Flood-weary voters voice their support of half-cent sales taxThree months after cracks in a temporary levee forced Paul Winje’s family to flee their south Fargo home, the River Vili resident voted Tuesday for a half-percent sales tax that he hopes will fund a solution to Fargo-Moorhead’s flooding problems.
By: Mike Nowatzki, INFORUM
Three months after cracks in a temporary levee forced Paul Winje’s family to flee their south Fargo home, the River Vili resident voted Tuesday for a half-percent sales tax that he hopes will fund a solution to Fargo-Moorhead’s flooding problems.
“For me, it’s a small price to pay to get closer to that,” said Winje, a 35-year-old married father of three.
Across town, Barb Gramlow also filled in an oval in favor of the tax for future flood protection, even though her 52nd Street South home was “high and dry” last spring.
“I’m ready for them to fix it for good,” she said after voting at West Acres mall.
With flood memories fresh in their minds, 90.7 percent of Fargo voters approved the tax, which needed 60 percent approval and goes into effect Jan. 1. There were 12,705 ballots cast Tuesday.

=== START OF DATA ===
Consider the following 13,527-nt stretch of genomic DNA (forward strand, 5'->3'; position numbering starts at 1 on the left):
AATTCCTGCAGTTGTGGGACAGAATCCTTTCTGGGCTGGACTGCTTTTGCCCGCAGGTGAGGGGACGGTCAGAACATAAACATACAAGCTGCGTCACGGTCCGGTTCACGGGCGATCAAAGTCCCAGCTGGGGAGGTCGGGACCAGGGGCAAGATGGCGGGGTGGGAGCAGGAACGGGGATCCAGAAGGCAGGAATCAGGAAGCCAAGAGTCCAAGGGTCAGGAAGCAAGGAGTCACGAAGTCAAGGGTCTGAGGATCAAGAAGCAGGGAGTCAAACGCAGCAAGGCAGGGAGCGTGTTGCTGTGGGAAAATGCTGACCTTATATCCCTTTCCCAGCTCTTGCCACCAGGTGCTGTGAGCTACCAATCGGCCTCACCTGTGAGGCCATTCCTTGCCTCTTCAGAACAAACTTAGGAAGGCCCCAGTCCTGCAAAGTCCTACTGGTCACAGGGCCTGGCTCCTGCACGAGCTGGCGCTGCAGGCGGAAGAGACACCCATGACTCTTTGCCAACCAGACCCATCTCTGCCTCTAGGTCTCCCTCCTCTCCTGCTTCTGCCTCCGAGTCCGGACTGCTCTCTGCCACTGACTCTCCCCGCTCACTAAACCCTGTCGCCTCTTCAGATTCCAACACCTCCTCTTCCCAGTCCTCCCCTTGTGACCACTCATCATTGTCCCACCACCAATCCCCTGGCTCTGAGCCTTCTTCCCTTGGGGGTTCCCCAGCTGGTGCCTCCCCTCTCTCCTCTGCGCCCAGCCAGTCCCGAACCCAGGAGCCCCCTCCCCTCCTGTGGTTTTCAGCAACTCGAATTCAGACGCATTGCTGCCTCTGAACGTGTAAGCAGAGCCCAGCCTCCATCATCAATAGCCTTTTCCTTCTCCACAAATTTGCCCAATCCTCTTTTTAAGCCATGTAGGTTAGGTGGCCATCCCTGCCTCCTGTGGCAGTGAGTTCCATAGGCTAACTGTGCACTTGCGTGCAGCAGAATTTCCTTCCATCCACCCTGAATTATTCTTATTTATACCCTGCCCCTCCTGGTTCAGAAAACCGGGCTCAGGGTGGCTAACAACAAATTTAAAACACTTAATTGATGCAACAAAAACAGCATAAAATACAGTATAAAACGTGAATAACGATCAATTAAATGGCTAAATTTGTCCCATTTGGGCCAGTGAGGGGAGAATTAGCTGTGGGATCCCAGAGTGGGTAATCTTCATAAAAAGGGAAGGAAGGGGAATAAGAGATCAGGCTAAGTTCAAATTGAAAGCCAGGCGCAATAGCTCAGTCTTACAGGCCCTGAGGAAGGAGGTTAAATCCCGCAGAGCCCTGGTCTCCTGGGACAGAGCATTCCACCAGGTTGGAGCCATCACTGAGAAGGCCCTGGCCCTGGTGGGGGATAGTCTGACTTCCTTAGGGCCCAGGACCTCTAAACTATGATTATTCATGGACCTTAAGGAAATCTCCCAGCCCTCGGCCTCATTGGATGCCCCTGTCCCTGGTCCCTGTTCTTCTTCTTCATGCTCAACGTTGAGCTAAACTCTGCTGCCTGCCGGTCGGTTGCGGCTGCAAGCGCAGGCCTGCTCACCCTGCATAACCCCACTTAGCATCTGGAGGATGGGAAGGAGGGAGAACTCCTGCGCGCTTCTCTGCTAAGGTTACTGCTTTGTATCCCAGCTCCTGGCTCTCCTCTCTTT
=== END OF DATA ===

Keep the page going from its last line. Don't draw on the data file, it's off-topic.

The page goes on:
Their reasons varied, but weariness with fighting floods emerged as a recurring theme among many.
“Two times in 12 years,” Oak Street resident Mark Evenson said, referring to epic flood battles in 1997 and this spring. “I think it’s time to do something.
“What’s it going to take, a catastrophe, before everybody decides it needs to be done?” he said.
Karen Mitchell raised both arms and pumped her fists when asked how she voted.
“For it!” she said, after she and her husband, Jim, cast ballots at El Zagal Shrine in north Fargo.
Eighth Street North resident Victor Teigen said his decision to support the sales tax was “a no-brainer.” Local taxpayers must step up with dollars if they want permanent protection, he said.
“We are the government. If we don’t do it, nobody will,” he said.
South Fargo resident Robert Veit called the sales tax “one of those bitter pills” residents don’t like to swallow, but said the city needs protection.
“I’m getting too old to throw sandbags,” the 60-year-old added.
One voter at Olivet Lutheran Church said he couldn’t support the tax without knowing what the money would be spent on. City officials are waiting for the Army Corps of Engineers to complete a study of flood control options for Fargo-Moorhead.
“I can understand why they don’t know, but until they do know and they have a plan …” said the 84-year-old man, who identified himself as “Martin.”
North Fargo resident Greg Downs said he initially was leaning against the tax, saying it seemed like an extension of the half-cent Fargodome tax that expired last Dec. 31.
“I’m just tired of the taxes,” said Downs, who ended up voting for the sales tax.
Readers can reach Forum reporter Mike Nowatzki at (701) 241-5528